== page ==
Despite poor nationwide poll projections and an increasingly unpopular leader, Labour have won the Oldham by-election. The credit must go to Jim McMahon and his community politics, says Antony Tucker.
For all the premonitions of woe and electoral collapse, Labour have stormed home in the Oldham West and Royton by-election, which was triggered by the death of Michael Meacher, a well-respected veteran of the Commons. The fear held by many was that this historically safe seat might fall, with Jeremy Corbyn’s disappointing personal ratings and a surge in tactical voting for Ukip risking a severely embarrassing loss for Labour. The worst case scenario was avoided however, and this can only be down to the success and popularity of Jim McMahon, new Labour MP for Oldham West.
With a majority of nearly 11,000 and an increased vote share from the general election in May, Jim McMahon deserves credit for his election victory. A local hero in the community, he led the council at just twenty-eight and is now only thirty-five. Having campaigned on the doorstep for him, I saw for myself the admiration the people of Oldham have for their new MP. “Councillor Jim”, as he is affectionately known, is seen to be an honest, hardworking politician with a real desire to improve the area: he has made his mark on Oldham through a positive contribution to the lives of everyone living there.
Equally deserving of praise is McMahon’s campaign organisation and publicity. By focusing on local issues and his record as a councillor, the team surrounding McMahon were able to compensate for the weakness of national leadership and policy apparent in Corbyn’s Labour. His fellow local party members deserve acclaim for their ceaseless efforts, including successfully marshalling the thousands of volunteers who arrived to lend their help to the by-election battle. Even with a leadership criticised as badly out-of-touch, the Oldham West and Royton CLP stuck to what it knew to be important to its fellow constituents; McMahon’s motivations as a family man featured prominently on leaflets and flyers. In contrast, the Ukip candidate (Jon Bickley) was successfully portrayed as an outsider, “parachuted in” with no local connections whatsoever.
What other factors contributed to the result? It can only be a cause for encouragement that Ukip’s poisonous platform was rejected. The electorate saw no benefit in their obsession with race and origin – rather, they chose the path of community cohesion and co-operation with a compassionate and consensus building candidate. It took less than an hour for Nigel Farage and Paul Nuttall to start spitting tacks, suggesting that there was something amiss in the number of postal votes cast – especially by the British Asian section of the community. Sour grapes like these only serve to underline their defeat – positivity triumphed, thanks to a great Labour candidate backed by an efficient electoral machine.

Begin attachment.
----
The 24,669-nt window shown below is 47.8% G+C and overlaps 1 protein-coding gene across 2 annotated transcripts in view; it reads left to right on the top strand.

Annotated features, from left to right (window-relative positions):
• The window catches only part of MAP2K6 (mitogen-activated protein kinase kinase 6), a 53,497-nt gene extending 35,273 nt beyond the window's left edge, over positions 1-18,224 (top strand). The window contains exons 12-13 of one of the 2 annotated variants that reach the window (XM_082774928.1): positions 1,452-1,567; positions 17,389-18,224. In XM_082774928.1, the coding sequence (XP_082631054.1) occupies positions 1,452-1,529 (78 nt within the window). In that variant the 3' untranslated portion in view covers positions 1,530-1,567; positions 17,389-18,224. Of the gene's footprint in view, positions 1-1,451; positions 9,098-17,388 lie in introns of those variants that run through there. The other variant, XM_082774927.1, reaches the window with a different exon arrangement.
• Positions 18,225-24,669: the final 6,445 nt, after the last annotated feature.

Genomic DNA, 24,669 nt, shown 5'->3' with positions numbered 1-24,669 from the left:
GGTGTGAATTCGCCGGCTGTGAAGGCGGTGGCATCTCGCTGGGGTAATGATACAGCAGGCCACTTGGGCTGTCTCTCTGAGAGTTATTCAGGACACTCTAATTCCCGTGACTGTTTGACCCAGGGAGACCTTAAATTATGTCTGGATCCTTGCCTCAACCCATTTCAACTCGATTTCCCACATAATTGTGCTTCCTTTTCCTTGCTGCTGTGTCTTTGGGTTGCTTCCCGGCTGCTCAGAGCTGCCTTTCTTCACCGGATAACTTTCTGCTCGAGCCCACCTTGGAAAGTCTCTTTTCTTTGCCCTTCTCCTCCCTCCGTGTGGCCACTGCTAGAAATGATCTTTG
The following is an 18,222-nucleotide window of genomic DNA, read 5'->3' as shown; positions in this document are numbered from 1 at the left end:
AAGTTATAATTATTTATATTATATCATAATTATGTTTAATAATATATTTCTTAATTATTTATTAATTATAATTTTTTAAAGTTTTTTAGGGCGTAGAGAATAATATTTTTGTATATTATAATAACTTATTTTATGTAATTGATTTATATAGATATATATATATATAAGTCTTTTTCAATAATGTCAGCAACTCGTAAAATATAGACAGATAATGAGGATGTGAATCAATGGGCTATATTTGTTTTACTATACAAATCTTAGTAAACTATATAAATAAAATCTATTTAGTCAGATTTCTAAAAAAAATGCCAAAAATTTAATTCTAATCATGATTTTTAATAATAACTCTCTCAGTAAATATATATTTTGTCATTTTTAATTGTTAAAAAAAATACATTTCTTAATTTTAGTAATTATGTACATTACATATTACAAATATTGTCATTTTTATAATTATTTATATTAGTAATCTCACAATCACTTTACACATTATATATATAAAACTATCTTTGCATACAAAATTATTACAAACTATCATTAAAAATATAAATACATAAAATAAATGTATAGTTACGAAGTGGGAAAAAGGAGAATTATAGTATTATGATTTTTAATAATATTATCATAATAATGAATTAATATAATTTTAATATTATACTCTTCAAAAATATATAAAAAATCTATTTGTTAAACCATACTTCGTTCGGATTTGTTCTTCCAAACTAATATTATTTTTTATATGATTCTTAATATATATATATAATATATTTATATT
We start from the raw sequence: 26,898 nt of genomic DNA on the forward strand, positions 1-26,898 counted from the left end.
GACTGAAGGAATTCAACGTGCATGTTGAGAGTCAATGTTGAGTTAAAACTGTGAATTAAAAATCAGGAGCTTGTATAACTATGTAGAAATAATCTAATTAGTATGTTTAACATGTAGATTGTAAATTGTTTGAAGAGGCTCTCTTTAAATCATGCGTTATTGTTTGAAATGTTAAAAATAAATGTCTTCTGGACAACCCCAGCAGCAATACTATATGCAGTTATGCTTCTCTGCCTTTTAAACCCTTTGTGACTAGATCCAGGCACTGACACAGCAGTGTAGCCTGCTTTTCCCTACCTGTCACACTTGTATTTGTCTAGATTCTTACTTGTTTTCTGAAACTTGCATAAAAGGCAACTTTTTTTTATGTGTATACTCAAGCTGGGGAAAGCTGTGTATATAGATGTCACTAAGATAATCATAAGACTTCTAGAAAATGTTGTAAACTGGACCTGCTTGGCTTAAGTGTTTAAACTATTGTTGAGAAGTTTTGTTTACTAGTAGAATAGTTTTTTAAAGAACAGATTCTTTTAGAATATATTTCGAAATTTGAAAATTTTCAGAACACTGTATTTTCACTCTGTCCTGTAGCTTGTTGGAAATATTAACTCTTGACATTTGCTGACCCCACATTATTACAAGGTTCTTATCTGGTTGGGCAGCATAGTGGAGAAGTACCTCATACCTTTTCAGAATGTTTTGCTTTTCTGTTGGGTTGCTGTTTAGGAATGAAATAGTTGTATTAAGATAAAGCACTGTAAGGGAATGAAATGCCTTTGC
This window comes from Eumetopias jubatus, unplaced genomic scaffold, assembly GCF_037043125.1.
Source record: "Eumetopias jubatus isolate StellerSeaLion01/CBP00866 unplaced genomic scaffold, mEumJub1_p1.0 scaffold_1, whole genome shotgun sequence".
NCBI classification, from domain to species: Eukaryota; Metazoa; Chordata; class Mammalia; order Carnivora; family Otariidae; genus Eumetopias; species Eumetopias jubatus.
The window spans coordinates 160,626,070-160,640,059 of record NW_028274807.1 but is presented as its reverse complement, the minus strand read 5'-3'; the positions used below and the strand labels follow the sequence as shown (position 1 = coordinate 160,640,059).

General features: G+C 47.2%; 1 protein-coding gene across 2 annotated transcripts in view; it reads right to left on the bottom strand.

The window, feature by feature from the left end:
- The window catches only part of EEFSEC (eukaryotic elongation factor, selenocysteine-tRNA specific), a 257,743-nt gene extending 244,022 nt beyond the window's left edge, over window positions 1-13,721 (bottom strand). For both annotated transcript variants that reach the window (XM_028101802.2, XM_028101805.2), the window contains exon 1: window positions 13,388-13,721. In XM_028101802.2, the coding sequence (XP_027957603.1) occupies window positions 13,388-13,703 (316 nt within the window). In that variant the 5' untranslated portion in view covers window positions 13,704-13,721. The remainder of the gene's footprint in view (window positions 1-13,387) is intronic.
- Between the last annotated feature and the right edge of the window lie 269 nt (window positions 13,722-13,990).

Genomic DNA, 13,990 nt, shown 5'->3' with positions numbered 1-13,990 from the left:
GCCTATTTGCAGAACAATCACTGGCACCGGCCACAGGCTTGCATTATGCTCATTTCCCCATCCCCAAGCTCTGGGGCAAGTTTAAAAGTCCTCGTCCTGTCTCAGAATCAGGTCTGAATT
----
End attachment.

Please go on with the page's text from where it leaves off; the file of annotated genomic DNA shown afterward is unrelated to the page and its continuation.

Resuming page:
Those on the hard left who see this result as a vindication of Jeremy Corbyn’s leadership should reconsider. Corbyn was a notable contributor to this by-election victory – by staying away, he prevented McMahon’s own impeccable image being smeared by his national unpopularity. Visiting only once during the entire process – for a photocall – turned out to be a blessing for Labour and Ukip’s attempts to exploit Corbyn’s unpopularity were much muted as a result. Equally, McMahon himself is no fan of the extreme left, having voted for Liz Kendall during the leadership election. His centrist, aspirational and pro-business beliefs led to opposition from the diehard Corbynistas in his constituency party – but he nonetheless comfortably secured the nomination, with his fellow party members choosing ability and electoral appeal over the self-obsessed ideological ‘purity’ that Momentum and the extreme left hold so dear.
Predictions of woe have been utterly refuted; nonetheless, the positivity of this victory must be taken with a small dose of realism. A safe seat since its creation, with a much loved former MP and a personally popular replacement, anything other than a convincing win would have been a sign of something deeply disturbing. Nor can much encouragement be drawn from the significant swing to Labour in the constituency of over seven per cent. It must be remembered that Ed Miliband’s leadership also began with a by-election in a safe seat, Oldam East and Saddleworth. Whilst a ten per cent swing to Labour (and a larger shift away from the Conservatives) was recorded back then, this was simply the start of a trend that was confirmed in 2015; that by only talking to our lifelong supporters and not to swing voters as well, Labour loses exactly where it must win to achieve a majority.
This result must both encourage and warn the Labour faithful if it is to be replicated elsewhere. Whilst safe seats may vote for ever greater majorities, it is the swing voters who will decide who wins in 2020 – not to mention the Welsh Assembly, London Mayoral and Scottish Parliament elections in May. If we are to repeat victories on this scale nationwide, then Labour must attract more than just its core base of support. That reflection however cannot detract from Jim McMahon’s well deserved win. A popular, moderate and competent local devoted to public service, he and the team around him have showed how community engagement and a positive message can triumph, even if the national picture appears bleak.